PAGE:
April 01, 2009
A too-soon look at next fall, sans the inevitable injuries, suspensions and other pratfalls of the too-long interim.
What's Changed. Colorado State always leaned heavily to the run under Sonny Lubick, usually with some big, punishing back worthy of 200 carries a year, but came very close to a 50:50 run:pass balance in the first year under Steve Fairchild -- and that was with Gartrell Johnson, the best runner in the Mountain West, who commanded 21 carries per game and the only headlines the Rams generated all year, for his 285-yard romp over Fresno State in the New Mexico Bowl. Johnson went over 100 yards in five of the last six games and had at least 80 yards in four more.
The direction this time around will depend on the development of a new quarterback, but as far the skill positions go, the proven talent is clearly in the passing game: Johnson and top backup Kyle Bell are gone, and receivers Rashaun Greer and Dion Morton combined for 114 catches, almost 2,000 yards, 13 touchdowns and the two best yards-per-catch averages in the Mountain West. All available evidence suggests the offense will go through them as much as the new quarterback allows.
What's the Same. Just by getting back to the postseason after a three-year absence under Lubick, CSU took a strong step back towards respectability. But compared to Utah, BYU and TCU, the Rams remain far from returning to the top of the conference they owned at the start of the decade, and it's no mystery why they've fallen out of the race:
CSU has lost 11 straight to the Utes, Cougars and Frogs, by an average of a little over 18 points; actually, in that light, two of the most encouraging efforts last year were the mere six-point and three-point home losses to TCU and BYU, respectively, though the Rams were still routed at Utah. Even when it was bringing home conference titles, CSU was never a recruiting hotbed, but the '09 crop, especially, shows the gap between the league's "Big Three" and the pack is only getting wider.
The poor get poorer. The Rams get one solid young linebacker back in Mychal Sisson, a surprisingly active tackle machine last year as a freshman off a greyshirt season in '07. But they lost another, Ricky Brewer, to an inscrutable season-long suspension for undisclosed and mysterious rules violations. Brewer's absence leaves only Sisson and defensive tackle Ty Whittier back among a front seven that was already terrible against the run (102nd nationally in rush defense) and especially in the pass rush (dead last nationally with a scant nine sacks for the year, only two of them -- one-and-a-half, actually -- by returning players). By the law of averages alone, that number should go up, but probably not enough to make it adequate.
Overly Optimistic Spring Chatter. First crack at the vacant quarterback spot this spring goes to 23-year-old junior college transfer Jon Eastman, who has the benefit of early enrollment, of slightly higher expectations than his competition, Grant Stucker and Eric Kelly, and of being new. Stucker, by contrast, is a fifth-year senior who's only game experience is five throws at the end of last year's lopsided loss at Utah; he's struggled for four years even to secure the backup role and has been shuffled between quarterback receiver. If he was going to get on the field under center, it probably would have happened by now, though it could be to his advantage that Eastman seems like a plodder.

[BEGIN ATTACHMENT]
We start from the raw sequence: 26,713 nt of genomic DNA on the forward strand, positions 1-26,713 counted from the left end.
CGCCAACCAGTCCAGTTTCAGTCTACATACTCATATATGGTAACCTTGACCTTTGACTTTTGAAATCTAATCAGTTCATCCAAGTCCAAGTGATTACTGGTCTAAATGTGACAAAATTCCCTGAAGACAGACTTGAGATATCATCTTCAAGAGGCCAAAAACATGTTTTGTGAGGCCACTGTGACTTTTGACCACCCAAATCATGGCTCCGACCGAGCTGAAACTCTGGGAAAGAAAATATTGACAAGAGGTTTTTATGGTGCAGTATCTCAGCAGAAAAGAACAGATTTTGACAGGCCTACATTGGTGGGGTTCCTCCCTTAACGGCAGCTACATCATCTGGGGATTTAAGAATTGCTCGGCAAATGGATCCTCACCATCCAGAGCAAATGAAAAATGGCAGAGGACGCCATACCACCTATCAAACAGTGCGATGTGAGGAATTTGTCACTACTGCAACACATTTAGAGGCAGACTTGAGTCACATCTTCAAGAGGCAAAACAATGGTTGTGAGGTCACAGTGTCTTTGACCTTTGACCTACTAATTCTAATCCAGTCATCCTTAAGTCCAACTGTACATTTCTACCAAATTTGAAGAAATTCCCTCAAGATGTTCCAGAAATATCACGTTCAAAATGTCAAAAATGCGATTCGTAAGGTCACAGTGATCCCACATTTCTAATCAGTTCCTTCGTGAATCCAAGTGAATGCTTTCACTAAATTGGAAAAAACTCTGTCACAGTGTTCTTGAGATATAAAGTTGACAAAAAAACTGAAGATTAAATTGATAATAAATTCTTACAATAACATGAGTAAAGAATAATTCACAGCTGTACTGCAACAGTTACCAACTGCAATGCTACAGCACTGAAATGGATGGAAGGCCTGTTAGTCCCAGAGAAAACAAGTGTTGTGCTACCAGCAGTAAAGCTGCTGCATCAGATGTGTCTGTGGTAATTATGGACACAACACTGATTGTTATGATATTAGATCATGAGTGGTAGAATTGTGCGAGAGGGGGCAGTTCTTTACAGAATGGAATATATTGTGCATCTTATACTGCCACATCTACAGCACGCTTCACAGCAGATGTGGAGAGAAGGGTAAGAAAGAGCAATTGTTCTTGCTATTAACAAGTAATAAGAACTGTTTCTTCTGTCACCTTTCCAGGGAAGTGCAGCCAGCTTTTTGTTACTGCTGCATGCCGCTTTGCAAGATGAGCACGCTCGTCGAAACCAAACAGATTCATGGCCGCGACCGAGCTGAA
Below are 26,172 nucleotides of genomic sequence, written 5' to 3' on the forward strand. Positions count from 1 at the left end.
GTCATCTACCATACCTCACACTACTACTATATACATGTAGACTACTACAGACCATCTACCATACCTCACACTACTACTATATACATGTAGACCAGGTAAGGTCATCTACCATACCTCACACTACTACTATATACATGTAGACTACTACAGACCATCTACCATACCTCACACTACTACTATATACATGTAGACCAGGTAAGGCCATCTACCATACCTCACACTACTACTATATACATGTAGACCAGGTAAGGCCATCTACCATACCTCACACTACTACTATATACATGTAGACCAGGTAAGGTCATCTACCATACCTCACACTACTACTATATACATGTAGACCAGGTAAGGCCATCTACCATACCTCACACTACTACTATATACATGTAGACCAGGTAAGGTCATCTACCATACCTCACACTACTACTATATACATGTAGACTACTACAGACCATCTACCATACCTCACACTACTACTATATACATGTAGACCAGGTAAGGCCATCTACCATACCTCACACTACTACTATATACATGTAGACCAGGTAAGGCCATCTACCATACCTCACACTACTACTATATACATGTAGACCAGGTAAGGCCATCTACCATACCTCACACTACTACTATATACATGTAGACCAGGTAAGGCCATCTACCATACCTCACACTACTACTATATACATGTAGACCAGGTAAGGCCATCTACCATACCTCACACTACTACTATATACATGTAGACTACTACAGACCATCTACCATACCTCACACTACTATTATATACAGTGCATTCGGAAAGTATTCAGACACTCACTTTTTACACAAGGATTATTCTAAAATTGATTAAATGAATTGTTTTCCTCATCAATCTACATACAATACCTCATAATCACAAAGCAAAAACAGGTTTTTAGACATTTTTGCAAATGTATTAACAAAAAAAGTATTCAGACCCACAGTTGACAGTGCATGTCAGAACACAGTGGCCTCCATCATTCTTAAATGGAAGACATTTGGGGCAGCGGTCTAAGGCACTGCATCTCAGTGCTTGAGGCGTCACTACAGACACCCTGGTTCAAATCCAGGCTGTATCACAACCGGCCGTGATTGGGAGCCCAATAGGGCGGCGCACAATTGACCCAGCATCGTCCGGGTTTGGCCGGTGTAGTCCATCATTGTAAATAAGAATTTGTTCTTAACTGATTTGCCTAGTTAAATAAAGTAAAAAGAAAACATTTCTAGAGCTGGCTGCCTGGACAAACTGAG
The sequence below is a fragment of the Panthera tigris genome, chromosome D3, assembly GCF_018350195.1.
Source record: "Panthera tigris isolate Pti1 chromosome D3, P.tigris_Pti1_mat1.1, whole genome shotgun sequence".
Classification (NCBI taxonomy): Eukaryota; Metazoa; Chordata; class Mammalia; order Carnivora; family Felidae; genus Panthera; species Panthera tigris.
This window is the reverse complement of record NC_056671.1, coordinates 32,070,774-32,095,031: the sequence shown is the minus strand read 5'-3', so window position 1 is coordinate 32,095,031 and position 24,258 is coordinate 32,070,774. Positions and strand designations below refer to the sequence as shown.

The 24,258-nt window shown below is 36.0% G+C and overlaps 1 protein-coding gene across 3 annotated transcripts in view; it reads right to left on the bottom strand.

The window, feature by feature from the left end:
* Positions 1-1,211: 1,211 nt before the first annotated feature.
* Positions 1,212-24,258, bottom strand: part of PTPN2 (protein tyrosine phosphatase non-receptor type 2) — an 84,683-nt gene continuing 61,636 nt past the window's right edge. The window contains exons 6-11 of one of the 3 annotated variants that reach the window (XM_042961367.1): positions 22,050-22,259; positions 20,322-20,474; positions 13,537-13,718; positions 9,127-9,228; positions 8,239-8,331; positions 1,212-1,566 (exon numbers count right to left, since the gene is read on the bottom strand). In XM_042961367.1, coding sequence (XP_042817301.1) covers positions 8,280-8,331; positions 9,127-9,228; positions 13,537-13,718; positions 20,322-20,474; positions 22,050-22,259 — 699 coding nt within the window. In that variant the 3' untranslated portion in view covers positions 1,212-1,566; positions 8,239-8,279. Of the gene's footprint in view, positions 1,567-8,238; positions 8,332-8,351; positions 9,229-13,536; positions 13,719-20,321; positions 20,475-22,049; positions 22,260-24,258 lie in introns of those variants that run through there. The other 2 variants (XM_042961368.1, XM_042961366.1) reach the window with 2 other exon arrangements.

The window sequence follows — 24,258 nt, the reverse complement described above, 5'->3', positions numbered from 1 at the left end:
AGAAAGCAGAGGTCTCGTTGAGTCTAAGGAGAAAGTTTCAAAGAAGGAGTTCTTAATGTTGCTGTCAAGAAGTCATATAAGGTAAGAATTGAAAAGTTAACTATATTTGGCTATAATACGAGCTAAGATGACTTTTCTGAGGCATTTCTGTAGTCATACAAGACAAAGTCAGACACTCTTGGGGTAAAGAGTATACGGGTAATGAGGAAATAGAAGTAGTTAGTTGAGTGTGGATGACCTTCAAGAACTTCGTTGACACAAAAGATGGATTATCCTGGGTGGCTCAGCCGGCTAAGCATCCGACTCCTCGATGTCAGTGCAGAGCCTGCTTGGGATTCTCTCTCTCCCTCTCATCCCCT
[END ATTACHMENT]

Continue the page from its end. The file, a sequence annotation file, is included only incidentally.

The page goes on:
The wildcard in the fall is alliteratively named junior-to-be Klay Kubiak, son of Houston Texans' coach Gary Kubiak, who was Bill Farris' top backup last year but won't be a part of the spring derby thanks to a shoulder injury. Kubiak will only have a couple weeks in August to make a case, but if Eastman fails to lock down the job over the next month, it could still be within Klay's grasp by the opener with Colorado.
Best-Case. The in-state rivalry is always a barometer for the rest of the season; if CSU beats Colorado, it has a good chance to be sitting at 4-1 going into the back-to-back dates with Utah and TCU in October. The Rams haven't lost fewer than three MWC games since 2002, and there are no apparent streak-breaking elements to this team; my guess is most predictions will probably expect CSU to fade below .500 with so many losses on defense and at quarterback. But there are six imminently winnable games in Weber State, Idaho, San Diego State, UNLV, New Mexico and Wyoming -- if CSU takes care of those games and manages to take another pair from the rougher end of the slate, it can make a serious statement with its first eight-win effort in seven years. If that happens, it will probably be because Eastman or Kubiak grew quickly into the focal point of the offense, like Farris last year, only preferably with fewer interceptions.
Worst-Case. The defense -- especially the run defense -- is a huge concern and threatens to undermine whatever optimism exists on the other side. I think it's fair to chalk up Weber State, Idaho, San Diego State and UNLV as probable wins for the time being, but if the new defenders or the quarterback struggles against the likes of Nevada, Air Force, New Mexico and Wyoming, a 4-8 nightmare could be very much in order.
Non-Binding Forecast. Fairchild carved a winning team and a bowl winner from a new quarterback and very little raw material last year, which is worth some benefit of the doubt. The losses from an already-bad defense are too much to expect any larger step forward, though; ditto, to a slightly lesser extent, the quarterback/running back quandaries. Given that the status quo had deteriorated so quickly at the tail end of the Lubick era, another .500 effort would be a sign of progress in the big picture-- very slowly building, relative progress, but, you know, you take what you can get.